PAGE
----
Ulrich II. von Rosenberg also belonged to the Hussite movement in the beginning . He was greatly influenced by his lieutenant Čeněk z Vartemberka. In 1417 Ulrich ordered all his priests on the Rosenberg estates, to present the sacrament (the Holy Communion) in the Utraquist manner or to leave. Some priests were chased away from their parishes. The military intervention of the radical non-compromising Utraquists, brought Ulrich and his lieutenant back to the Catholic religion in 1420. The same year, several individuals left the Český Krumlov region for the newly established Hussite town of Tábor and five other small towns on the Rosenberg estate. In 1420 the Hussites won over the monastery of Zlatá Koruna, its farms were gradually taken over by Ulrich II von Rosenberg. The monastery of Vyšší Brod was neglected by the military's interest. The monastery was not badly damaged after the assault in 1422, even the properties did not suffer great damage. The Hussites unsuccessfully attacked Český Krumlov. The end of their campaign in the region of South Bohemia ended with the death of their leader Jan Žižka from Trocnov in 1424.
The Utraquistic belief did not spread in the region of Český Krumlov. This region together with other southern regions belonged to a strongly oriented Catholic community in Bohemia during the 15th century. Two new monasteries were established. Český Krumlov became the centre of the Catholic belief for the Czech population. In 1455 the establishment of a provost of Třeboň, Augustine canonry in Borovany and in 1495 the Rosenbergs gave permission to the Pauline order, to build a monastery in Kuklov near Brloh. In general it was a period of diminished interest in religious life, which was also reflected in the monasteries. It appeared so for a long time in the monastery of Zlatá Koruna which for a long time was a flourishing centre of Christianity, but lost its important position during the Hussite wars, when it was badly damaged by the Hussites and robed of its land by the Rosenbergs. The significantly weakened monastery, was not able to manage its incorporated parsonages, and the life within the walls during the 16th century was definitely not able to be called spiritual. Therefore Wilhelm von Rosenberg, wanted to use his patronage right over the monastery of Zlatá Koruna, which was transferred to his family by the order of the King in 1493, and to close the monastery. The monastery managed to defend its right for existence. The closure of the monastery in Borovany was due to the plague epidemic in 1557, which was survived by a single canon. After a period of time, the monastery farms became part of the security, and later (in the year 1600) the inheritance of the Rosenbergs. Shortly after the middle of the 16th century the community of the Pauline order in Kuklov also became extinct and so did the Eremites in Přední Výtoň.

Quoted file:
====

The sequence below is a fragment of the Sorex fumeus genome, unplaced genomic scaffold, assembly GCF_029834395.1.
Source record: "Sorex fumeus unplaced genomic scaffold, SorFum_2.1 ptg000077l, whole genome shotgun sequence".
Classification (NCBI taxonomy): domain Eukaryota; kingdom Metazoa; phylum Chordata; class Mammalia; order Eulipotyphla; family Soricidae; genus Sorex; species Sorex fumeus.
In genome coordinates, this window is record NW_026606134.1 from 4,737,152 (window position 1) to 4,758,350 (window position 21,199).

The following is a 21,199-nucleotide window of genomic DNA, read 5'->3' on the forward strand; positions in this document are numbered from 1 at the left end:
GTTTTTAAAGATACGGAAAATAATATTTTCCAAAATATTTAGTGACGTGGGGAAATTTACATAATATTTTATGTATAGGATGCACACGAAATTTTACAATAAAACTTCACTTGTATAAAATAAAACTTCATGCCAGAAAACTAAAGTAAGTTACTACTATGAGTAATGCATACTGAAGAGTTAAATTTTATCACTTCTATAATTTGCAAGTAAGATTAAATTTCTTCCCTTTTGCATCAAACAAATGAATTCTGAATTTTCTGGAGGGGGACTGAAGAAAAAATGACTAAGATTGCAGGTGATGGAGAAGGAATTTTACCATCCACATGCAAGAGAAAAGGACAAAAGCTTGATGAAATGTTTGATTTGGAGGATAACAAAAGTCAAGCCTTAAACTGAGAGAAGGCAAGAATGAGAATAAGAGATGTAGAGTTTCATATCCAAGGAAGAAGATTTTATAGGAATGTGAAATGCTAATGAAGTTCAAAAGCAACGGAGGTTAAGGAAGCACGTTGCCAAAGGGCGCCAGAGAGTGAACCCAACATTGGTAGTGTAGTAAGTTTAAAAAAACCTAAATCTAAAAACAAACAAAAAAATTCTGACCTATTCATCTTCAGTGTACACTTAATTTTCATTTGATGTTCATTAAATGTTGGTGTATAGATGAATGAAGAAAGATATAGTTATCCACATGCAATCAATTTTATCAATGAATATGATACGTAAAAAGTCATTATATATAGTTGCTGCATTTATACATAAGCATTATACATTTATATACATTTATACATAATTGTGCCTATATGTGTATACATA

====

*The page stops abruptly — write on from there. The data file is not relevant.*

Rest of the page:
The weakened Catholic church and poor life of the friars and the priests was made easier in the first half of the 16th century by the penetration of Lutheranism into the strongly Catholic region of Český Krumlov and its surrounds. Many Lutherans were not only in Český Krumlov, but also within the grounds of the monastery of Vyšší Brod. Catholics, who were strengthened by the trident council, started after the middle of the 16th century, to strongly expand their activities. The empty position of the archbishop in Praha, since the Hussite wars, was occupied by Antonín Brus z Mohelnice, in 1561, who organised a convention of clergy depending on their deanery, to tighten their morals and discipline. The helper to the successors in this direction was the priest from Český Krumlov, Jiří Cetl Netolický, who was at the same time a Doudleby deacon and archdeacon of Bechyně.